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Further trust calls for rethink on language tests for overseas nurses

A further trust has added its voice to calls to rethink the language tests required by the Nursing and Midwifery Council (NMC) for overseas nurses to work in the UK.

A further trust has added its voice to calls to rethink the language tests required by the Nursing and Midwifery Council (NMC) for overseas nurses to work in the UK.


The Nursing and Midwifery Council urges a reassessment
of the language test for overseas nurses. Picture: iStock

Walsall Healthcare NHS Trust’s director of nursing Rachel Overfield has spoken of how her efforts to fill more than 100 posts at Walsall Manor Hospital could have been realised if International English Language Test (IELTS) exam requirements were lowered.

The tests were introduced in 2007 for overseas nurses wanting to join the NMC register, and were last year extended for nurses trained in the European Economic Area.

Pass mark

IELTS require a pass mark of 7.0 in all four areas of English proficiency; writing, reading, listening and speaking.

The pass threshold has been criticised by senior nurses and healthcare organisations struggling to recruit staff, but an NMC report as part of a ‘stocktake’ of evidence on IELTs found there was ‘no compelling evidence’ for reducing the required score from 7.0.

The tests have also been criticised for being too academic.

Ms Overfield is quoted in the Daily Telegraph as saying: ‘We went overseas to the Philippines twice in the last year. We have offered posts to in excess of hundred nurses there.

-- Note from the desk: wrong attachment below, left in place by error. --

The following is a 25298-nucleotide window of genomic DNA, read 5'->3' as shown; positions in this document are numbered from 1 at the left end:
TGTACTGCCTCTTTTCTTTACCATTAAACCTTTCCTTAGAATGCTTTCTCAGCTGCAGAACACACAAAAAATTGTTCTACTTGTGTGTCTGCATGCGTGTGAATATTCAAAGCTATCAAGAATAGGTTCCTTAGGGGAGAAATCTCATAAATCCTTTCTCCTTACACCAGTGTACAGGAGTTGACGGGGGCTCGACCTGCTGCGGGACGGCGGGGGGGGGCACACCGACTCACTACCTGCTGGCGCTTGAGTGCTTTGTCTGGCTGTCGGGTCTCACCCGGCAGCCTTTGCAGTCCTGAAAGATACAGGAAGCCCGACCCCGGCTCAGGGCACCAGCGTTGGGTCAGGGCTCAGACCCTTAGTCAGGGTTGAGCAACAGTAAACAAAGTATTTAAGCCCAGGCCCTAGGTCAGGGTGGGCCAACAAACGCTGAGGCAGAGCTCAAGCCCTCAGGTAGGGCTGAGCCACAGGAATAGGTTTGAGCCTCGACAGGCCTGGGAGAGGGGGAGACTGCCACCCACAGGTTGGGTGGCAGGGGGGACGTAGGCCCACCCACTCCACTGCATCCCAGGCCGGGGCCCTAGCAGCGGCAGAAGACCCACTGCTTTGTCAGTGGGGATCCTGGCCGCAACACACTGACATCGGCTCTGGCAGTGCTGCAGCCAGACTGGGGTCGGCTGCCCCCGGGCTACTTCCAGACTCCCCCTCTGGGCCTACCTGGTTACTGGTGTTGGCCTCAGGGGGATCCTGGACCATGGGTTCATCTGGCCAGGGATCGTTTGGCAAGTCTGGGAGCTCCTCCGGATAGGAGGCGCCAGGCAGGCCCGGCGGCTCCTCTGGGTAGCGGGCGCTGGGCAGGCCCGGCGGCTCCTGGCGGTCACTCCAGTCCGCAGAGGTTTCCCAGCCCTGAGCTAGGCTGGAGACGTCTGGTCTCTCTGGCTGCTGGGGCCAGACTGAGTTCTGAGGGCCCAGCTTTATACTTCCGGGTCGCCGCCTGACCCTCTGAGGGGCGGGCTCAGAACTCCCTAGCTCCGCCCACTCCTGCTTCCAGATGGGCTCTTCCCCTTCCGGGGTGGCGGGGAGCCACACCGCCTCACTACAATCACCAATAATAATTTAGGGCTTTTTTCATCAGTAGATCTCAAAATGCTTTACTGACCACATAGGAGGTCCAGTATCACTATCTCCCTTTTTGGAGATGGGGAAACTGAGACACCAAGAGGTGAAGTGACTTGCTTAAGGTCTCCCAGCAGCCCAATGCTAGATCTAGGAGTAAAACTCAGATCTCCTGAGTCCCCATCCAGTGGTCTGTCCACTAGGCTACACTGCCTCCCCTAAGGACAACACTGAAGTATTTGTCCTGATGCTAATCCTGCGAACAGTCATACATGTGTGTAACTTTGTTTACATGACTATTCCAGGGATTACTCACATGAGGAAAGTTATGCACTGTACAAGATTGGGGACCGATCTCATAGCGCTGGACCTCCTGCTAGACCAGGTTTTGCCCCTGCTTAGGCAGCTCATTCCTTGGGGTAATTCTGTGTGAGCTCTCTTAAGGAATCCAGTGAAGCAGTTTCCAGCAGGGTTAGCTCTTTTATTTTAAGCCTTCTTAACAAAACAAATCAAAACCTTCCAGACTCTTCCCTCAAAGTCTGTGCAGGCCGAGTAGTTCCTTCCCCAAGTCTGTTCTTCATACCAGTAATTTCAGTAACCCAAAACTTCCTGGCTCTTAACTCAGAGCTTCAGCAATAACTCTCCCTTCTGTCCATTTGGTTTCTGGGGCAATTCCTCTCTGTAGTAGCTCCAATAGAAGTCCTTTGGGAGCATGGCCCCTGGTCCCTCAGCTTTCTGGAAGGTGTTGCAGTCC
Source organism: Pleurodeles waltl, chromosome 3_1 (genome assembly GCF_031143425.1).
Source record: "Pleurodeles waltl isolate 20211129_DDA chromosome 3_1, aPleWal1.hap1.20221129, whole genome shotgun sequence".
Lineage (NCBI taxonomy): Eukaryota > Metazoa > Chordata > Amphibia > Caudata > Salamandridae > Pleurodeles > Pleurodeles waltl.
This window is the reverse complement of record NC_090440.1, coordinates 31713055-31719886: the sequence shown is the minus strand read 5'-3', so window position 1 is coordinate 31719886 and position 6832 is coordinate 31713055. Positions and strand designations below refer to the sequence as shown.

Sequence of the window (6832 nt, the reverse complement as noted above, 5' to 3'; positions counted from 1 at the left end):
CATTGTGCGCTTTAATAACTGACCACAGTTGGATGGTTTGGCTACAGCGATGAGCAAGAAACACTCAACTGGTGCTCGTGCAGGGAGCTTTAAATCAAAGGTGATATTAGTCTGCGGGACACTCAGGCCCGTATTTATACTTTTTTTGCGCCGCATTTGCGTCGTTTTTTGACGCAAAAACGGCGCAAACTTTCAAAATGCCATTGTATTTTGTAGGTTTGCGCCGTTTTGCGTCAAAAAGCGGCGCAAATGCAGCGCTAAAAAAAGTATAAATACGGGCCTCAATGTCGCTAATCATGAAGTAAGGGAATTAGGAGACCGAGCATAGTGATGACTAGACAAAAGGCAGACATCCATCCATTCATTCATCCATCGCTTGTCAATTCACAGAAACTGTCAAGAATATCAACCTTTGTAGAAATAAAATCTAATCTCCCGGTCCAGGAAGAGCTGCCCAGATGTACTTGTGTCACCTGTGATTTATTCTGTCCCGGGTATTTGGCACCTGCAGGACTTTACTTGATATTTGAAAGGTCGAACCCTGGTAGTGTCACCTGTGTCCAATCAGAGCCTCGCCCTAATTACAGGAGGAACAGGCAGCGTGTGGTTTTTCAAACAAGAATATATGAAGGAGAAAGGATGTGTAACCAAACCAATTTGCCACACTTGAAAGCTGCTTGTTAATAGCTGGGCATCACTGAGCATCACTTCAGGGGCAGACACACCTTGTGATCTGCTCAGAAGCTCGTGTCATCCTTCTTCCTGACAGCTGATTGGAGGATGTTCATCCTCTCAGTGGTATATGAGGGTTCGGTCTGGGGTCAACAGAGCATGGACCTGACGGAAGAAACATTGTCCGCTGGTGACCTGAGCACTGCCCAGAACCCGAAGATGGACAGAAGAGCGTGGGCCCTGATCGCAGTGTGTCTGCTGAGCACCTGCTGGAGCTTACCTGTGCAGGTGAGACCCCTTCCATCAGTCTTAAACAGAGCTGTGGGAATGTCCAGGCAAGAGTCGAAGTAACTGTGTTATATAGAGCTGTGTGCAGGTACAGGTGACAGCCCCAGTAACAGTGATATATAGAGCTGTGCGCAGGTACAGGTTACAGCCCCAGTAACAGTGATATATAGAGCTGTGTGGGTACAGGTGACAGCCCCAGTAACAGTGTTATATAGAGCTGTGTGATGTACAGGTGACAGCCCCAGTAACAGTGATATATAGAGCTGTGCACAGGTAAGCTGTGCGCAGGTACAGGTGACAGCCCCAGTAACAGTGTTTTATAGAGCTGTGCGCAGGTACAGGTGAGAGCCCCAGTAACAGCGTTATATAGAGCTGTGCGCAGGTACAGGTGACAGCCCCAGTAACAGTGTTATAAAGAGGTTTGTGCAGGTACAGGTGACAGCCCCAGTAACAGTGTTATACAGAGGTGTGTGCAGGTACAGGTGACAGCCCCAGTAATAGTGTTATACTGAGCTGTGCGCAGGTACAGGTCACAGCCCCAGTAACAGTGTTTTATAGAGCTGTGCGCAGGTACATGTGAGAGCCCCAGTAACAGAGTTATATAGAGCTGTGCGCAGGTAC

UK standard

‘Three have arrived. The reason is we just can’t get them through the IELT. And the reason for that is the UK sets the standard to pass higher than anywhere else in the world.’

Earlier this year, Nursing Standard revealed the number of European nurses applying to join the UK register had dropped since IELTS were extended to cover EEA nurses, as well as those from elsewhere.

And in February 2016, East and North Hertfordshire NHS Trust’s director of workforce and organisational development Thomas Simons wrote to the NMC to ask them to reconsider the tests.

He said 140 Filipino nurses had been barred from joining the trust because they only had a score of 6.5, at the same time as the organisation was facing a 15% nurse vacancy rate.

Occupational English test

At  NMC council meeting on 5 July, the regulator agreed to explore providing additional support to candidates sitting the IELTS, and to consider other testing methods, such as the Occupational English test.

The council also approved a review the written element of IELTS, and conducting work with patient and public groups to understand their views.

NMC chief executive Jackie Smith has previously said that 'foremost consideration must always be protection of the public and patients’ when considering changes to language tests.


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